{Atomic heat} (Chem.), the product obtained by multiplying
            the atomic weight of any element by its specific heat. The
            atomic heat of all solid elements is nearly a constant,
            the mean value being 6.4.
  
      {Dynamical theory of heat}, that theory of heat which assumes
            it to be, not a peculiar kind of matter, but a peculiar
            motion of the ultimate particles of matter.
  
      {Heat engine}, any apparatus by which a heated substance, as
            a heated fluid, is made to perform work by giving motion
            to mechanism, as a hot-air engine, or a steam engine.
  
      {Heat producers}. (Physiol.) See under {Food}.
  
      {Heat rays}, a term formerly applied to the rays near the red
            end of the spectrum, whether within or beyond the visible
            spectrum.
  
      {Heat weight} (Mech.), the product of any quantity of heat by
            the mechanical equivalent of heat divided by the absolute
            temperature; -- called also {thermodynamic function}, and
            {entropy}.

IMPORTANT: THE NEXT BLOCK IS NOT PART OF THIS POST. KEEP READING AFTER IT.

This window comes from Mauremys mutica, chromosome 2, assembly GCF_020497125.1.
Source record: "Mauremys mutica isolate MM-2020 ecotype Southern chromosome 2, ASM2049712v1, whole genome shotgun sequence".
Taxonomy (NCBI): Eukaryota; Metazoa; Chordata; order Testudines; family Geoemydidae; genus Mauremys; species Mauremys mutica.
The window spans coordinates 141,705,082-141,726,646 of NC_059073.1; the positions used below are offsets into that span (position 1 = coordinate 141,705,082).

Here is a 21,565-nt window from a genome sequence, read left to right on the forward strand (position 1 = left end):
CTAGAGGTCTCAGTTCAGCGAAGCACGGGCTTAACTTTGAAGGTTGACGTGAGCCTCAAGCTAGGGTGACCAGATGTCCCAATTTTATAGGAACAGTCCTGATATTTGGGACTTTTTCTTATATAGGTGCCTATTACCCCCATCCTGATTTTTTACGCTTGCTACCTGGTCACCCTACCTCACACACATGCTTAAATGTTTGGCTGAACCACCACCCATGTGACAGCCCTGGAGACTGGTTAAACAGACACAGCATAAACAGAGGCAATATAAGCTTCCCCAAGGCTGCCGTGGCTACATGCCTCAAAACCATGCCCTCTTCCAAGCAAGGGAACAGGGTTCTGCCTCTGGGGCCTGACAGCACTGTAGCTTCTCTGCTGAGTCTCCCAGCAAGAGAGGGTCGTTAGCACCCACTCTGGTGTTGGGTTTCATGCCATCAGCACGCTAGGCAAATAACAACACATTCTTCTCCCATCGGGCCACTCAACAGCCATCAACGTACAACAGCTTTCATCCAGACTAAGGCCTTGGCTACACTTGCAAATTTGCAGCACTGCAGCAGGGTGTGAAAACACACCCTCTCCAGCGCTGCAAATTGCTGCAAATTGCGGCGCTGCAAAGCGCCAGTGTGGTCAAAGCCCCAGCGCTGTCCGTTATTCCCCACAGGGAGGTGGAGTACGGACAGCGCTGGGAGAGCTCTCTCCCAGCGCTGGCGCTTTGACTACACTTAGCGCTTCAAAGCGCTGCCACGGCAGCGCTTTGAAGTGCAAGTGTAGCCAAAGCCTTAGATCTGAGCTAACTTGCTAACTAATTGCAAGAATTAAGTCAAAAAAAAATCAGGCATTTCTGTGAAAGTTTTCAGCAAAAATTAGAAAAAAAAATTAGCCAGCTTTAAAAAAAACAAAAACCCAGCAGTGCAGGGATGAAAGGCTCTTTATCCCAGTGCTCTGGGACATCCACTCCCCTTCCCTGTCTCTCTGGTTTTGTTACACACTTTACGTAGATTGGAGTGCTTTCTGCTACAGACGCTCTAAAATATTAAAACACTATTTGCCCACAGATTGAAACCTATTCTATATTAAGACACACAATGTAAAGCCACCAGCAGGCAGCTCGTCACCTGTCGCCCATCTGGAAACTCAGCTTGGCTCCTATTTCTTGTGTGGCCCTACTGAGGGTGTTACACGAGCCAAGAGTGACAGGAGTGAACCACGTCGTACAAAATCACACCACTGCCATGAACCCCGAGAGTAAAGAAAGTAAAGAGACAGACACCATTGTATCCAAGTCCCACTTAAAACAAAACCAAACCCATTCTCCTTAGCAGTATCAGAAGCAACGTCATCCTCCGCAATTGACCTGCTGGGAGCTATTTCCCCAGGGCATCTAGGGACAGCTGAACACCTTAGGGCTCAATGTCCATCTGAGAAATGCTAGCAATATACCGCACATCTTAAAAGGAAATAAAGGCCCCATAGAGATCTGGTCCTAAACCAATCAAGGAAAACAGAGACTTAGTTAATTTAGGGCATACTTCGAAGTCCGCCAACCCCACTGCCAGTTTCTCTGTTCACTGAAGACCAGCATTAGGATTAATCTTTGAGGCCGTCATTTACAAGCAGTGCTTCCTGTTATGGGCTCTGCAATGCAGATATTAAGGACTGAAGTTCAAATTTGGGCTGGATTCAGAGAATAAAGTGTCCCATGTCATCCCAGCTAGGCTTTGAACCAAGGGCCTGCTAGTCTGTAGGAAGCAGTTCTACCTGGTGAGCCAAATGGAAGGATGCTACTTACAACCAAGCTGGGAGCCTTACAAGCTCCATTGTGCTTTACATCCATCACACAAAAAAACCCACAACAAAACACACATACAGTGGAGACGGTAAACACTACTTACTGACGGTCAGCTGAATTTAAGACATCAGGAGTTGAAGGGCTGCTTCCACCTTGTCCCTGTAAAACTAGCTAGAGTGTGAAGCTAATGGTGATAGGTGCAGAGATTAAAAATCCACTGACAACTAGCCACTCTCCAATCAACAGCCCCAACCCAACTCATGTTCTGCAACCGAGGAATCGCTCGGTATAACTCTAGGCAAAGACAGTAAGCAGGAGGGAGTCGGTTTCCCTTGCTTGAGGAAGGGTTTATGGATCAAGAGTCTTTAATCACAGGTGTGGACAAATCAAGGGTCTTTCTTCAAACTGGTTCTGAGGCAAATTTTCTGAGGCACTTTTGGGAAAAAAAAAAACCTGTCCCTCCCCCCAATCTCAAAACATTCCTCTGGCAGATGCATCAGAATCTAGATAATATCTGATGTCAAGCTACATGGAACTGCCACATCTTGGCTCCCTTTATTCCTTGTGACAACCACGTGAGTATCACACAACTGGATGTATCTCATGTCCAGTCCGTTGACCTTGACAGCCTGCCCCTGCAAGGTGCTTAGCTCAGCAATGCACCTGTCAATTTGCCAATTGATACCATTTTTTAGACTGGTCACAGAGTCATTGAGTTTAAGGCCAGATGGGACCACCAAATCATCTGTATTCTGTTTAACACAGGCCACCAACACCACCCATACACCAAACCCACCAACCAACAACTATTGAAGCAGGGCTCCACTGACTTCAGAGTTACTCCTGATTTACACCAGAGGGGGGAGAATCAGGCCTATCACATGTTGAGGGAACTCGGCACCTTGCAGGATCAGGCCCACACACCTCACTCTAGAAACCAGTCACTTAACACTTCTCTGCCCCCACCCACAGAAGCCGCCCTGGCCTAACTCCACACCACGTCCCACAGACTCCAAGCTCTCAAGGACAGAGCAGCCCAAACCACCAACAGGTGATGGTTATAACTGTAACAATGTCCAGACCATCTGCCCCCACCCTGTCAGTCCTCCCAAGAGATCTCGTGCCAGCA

{Mechanical equivalent of heat}. See under {Equivalent}.
  
      {Specific heat of a substance} (at any temperature), the
            number of units of heat required to raise the temperature
            of a unit mass of the substance at that temperature one
            degree.
  
      {Unit of heat}, the quantity of heat required to raise, by
            one degree, the temperature of a unit mass of water,
            initially at a certain standard temperature. The
            temperature usually employed is that of 0[deg] Centigrade,
            or 32[deg] Fahrenheit.

From The Free On-line Dictionary of Computing (15Feb98) [foldoc]:
   entropy
  
      A measure of the disorder of a system.   Systems tend
      to go from a state of order (low entropy) to a state of
      maximum disorder (high entropy).
  
      The entropy of a system is related to the amount of
      {information} it contains.   A highly ordered system can be
      described using fewer {bit}s of information than a disordered
      one.   For example, a string containing one million "0"s can be
      described using {run-length encoding} as [("0", 1000000)]
      whereas a string of random symbols (e.g. bits, or characters)
      will be much harder, if not impossible, to compress in this
      way.
  
      {Shannon}'s formula gives the entropy H(M) of a message M in
      bits:
  
      H(M) = -log2 p(M)
  
      Where p(M) is the probability of message M.
  
      (1998-11-23)
  
  
No guarantee of accuracy or completeness!
©TU Chemnitz, 2006-2023